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Showing posts from January, 2012

Beware the puff that goes with the pastry

Pie in the sky: blarney on the packet had me fooled What could be tastier than a traditional Irish pie? To be sure, it's a treat that has been celebrated over countless generations from Adare to Youghal. So when I saw in Sainsbury's that it had been revived by a brand called 'Six Hungry Sons', I naturally licked my lips. Pieces of chicken in a rich gravy with a shortcrust pastry base and a puff pastry lid and no punctuation. This is nothing less than Michael's Chicken and Gravy Pie. I'm not sure who exactly Michael is, but I wonder if I'm looking at his picture in the aged sepia vignettes which have been lovingly dropped into the packaging? This is clearly a pie from the old school. As an enchanting story begins to unfold, I get the sense that Michael might not actually be one of the little lads pictured. He sounds more like a roving gastronomical expert, travelling to the corners of the earth to uncover age-old recipes and revive them for countless others t

Bob before Blockbusters

It's not surprising that social media chatter about the death of TV and radio veteran Bob Holness has focused on the popularity of children's quiz show Blockbusters . But as the much-loved host positions himself on the hotspot for perhaps the ultimate in gold runs, it's worth remembering that he had a career before he started playing alphabetti spaghetti. For me, Bob is forever associated with my childhood growing up in London. As a precocious ten or eleven-year-old, I was addicted to the major commercial radio stations, Capital and LBC. My sex education came from Anna Raeburn and the Capital Doctor on 194 metres medium wave and was supplemented by Philip Hodson on LBC, who hosted a show on 'sexual, marital and emotional problems'. Politics was debated on air during endless phone-in shows, the most famous of which was hosted by the irascible Australian Brian Hayes. The guy was a legend back in the late 70s and took absolutely no prisoners. Unlike current shock jocks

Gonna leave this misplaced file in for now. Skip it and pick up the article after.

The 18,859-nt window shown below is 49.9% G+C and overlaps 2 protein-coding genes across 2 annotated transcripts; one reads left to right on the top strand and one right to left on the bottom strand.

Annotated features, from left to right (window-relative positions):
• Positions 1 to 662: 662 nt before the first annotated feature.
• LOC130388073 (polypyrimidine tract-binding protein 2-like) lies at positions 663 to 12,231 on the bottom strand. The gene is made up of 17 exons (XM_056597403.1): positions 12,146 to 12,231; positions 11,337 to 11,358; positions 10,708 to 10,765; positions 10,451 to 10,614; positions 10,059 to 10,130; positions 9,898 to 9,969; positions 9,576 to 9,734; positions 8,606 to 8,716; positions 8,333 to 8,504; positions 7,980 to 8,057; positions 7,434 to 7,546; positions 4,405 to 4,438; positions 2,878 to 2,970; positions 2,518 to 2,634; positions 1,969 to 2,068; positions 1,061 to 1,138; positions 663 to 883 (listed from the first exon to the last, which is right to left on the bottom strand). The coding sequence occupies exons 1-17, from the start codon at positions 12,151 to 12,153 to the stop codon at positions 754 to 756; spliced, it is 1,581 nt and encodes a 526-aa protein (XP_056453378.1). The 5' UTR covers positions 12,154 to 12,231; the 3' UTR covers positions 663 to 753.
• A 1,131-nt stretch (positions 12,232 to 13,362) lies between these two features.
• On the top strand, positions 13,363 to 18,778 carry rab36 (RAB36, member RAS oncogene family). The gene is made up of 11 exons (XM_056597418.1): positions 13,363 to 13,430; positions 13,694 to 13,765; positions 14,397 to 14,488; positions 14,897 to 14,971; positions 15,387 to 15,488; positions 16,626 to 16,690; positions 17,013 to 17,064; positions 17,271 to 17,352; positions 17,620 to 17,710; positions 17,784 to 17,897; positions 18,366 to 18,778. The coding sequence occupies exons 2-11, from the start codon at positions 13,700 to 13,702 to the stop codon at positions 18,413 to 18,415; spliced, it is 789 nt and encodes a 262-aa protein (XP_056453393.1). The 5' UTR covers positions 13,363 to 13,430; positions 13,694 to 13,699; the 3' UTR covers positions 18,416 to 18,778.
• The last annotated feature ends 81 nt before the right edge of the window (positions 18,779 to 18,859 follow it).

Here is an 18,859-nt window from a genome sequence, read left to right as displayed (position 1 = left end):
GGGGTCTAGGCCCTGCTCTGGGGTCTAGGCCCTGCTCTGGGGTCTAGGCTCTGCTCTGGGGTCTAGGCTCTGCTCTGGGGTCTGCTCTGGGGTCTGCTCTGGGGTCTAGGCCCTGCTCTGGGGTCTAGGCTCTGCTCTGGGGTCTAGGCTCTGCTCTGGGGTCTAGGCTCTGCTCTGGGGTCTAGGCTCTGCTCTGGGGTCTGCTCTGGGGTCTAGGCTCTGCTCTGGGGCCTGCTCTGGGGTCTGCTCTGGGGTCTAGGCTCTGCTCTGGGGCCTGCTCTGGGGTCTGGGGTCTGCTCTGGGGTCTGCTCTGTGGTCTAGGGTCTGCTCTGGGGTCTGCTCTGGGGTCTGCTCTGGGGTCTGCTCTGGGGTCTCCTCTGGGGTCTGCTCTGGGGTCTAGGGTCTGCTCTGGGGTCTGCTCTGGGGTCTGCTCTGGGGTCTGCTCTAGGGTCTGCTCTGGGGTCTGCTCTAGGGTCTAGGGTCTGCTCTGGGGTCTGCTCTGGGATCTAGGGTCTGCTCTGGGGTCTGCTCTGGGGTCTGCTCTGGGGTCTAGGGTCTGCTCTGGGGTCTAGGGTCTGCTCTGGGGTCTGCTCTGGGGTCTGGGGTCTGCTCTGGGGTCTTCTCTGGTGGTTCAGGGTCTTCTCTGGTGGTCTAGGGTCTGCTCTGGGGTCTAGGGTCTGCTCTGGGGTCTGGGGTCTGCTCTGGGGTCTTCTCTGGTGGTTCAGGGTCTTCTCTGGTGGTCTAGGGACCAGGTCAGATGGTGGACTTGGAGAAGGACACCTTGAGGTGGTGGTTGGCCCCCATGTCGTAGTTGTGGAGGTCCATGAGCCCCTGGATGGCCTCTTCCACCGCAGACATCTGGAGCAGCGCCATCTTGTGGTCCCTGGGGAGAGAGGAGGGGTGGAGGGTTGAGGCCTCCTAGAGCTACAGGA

The hard man who's all heart

Chest joking: British actor Vinnie Jones asks his mates for a dead body to revive The latest advice for amateur first-aiders is to forget the kiss of life. It's all a bit complicated and too many of us are scared of picking up germs from the unfortunate cardiac victim. As a result, the British Heart Foundation recommends that we should concentrate on chest compressions instead. To promote the message, they've enlisted the help of hard man actor Vinnie Jones, who demonstrates the technique on some geezer he seems to have killed earlier. It's a funny little commercial, but the thing that intrigues me most is this business of doing the chest compressions to the tune of 'Staying Alive' by the Bee Gees. I'd find it quite hard to get into the right frame of mind quickly enough. I would be starting with that funky guitar riff intro. As you can see from the video below, it's just way too slow to have much effect. On the other hand, it's probably better than '